Spend Matters welcomes this Sponsored article from Vroozi. Are you still working harder, not smarter? Are you still drawn to solutions that make procurement and other business functions more complicated than they need to be? As Vroozi professed in a recent article about its jointly produced paper with Spend Matters, called Declaration of the New Purchasing: A Buying Manifesto, “complexity will yield to elegance and simplicity.” But, how does that “elegance and simplicity” lead to innovation? In this post, we’ll explore how even the concept of payments has become more elegant in the world of New Purchasing.
Exploring the IBM Emptoris and Coupa Partnership: Opportunities, Potential Challenges and Customer Recommendations
Earlier this week, IBM announced it is formalizing a deeper partnership with Coupa. As part of the relationship, IBM Procurement, aka Emptoris, is gaining access to Coupa’s procure-to-pay (P2P) capabilities including supplier network connectivity to be able to more effectively respond to RFPs that require a full source-to-pay suite capabilities. Through the partnership, Coupa is gaining access to a full-featured sourcing, contract management and supplier management capabilities from Emptoris IBM, but the reality is that Coupa is adding deeper suite capabilities in these and related product areas with every release cycle. This Spend Matters PRO analysis provides perspective and commentary on the opportunities and potential challenges the partnership between IBM Emptoris and Coupa will bring – as well as recommendations for prospects and customers considering an integrated solution from the two providers. But before delving into these areas, we will first explore the history and context behind the partnership, going back to the original Emptoris (pre-IBM) and Coupa partnership.
Spend Matters welcomes another guest post by Jeff Muscarella, Partner, IT and Telecommunications, from NPI, a spend management consultancy, focused on eliminating overspending on IT, telecom and shipping. Will Microsoft buy Salesforce.com? It’s a $50 billion dollar question stemming from Bloomberg’s recent report that Salesforce has been approached with a solid acquisition offer. The prospective buyer remains a mystery, but names like Oracle and Microsoft have been floating around. Out of these 2, Microsoft appears to have the most to gain. The company has been very vocal about its cloud and mobility ambitions as of late, and there are few IT vendors out there that complement these ambitions better than Salesforce. Of course, a buyout may never come to pass, which is fine for many Salesforce fans who would like to see the Force.com platform remain unencumbered by Microsoft, Oracle or any other “legacy” vendor.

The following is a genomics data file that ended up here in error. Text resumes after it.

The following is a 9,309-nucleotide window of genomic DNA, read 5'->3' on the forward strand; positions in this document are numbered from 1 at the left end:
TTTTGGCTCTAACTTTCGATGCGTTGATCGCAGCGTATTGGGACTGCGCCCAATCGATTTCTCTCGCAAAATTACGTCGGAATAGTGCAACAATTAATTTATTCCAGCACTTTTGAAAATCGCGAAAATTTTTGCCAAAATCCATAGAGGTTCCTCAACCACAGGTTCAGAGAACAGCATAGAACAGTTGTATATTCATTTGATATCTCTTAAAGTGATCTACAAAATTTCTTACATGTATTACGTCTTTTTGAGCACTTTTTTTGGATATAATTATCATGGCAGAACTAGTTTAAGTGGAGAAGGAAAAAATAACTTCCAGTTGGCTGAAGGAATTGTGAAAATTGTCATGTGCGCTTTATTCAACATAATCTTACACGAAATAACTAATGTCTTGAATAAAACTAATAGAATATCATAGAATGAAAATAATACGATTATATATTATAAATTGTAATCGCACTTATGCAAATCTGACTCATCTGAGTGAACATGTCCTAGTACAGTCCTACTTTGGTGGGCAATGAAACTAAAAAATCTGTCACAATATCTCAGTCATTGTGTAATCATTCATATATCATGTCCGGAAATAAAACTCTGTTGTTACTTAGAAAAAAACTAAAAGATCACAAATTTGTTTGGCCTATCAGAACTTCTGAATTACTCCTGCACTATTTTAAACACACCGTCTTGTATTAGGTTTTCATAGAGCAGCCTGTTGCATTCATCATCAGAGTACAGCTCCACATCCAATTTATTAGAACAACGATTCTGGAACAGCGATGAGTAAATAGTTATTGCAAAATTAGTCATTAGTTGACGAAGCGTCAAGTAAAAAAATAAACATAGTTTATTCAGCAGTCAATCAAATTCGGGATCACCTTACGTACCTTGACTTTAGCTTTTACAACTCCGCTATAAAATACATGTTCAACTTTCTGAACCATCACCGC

Spend Matters welcomes this guest article by Jeffrey Jones, account manager at with CobbleStone Systems Corporation. The thought of an enterprise-wide software deployment is alluring for both sides of the deal. You have the opportunity to employ a transformative and efficient change in the organization. The sales representative has the opportunity to gain recognition from his or her employer and a likely large commission check. Enterprise-wide appears to be a winning strategy from the outset – a silver bullet. Some organizations are able to pull it off without a hitch. Unfortunately, just as many organizations find this strategy ending in gridlock.
CloudDDM is disrupting the 3D printing industry by setting up a 100-printer factory in UPS’ worldwide supply chain solutions campus in Louisville, Kentucky. A leader in additive manufacturing, or 3D printing as it’s more commonly known, CloudDDM is currently operating the high-tech 3D printers running 24 hours, 7 days a week in the Louisville campus. CloudDDM’s founder Mitch Free said the factory has just 3 employees – one for each of the 8-hour shifts throughout the day. UPS handles packaging and shipping of parts and prototypes created using CloudDDM. Free said the facility can turn around orders that typically take a week to complete in 24 hours.
Spend Matters welcomes this Sponsored article from Vroozi. There’s an old expression, “Don’t work harder; work smarter.” Old as it may be, this is one of the adages of New Purchasing: The answer to complexity does not have to be more complexity. Is this not the reason for enterprise technology? Organizations adopt solutions that enable their employees to work more quickly, more efficiently and with better organization. Really, this is the same reason that many people adopt technology in their personal lives, as well.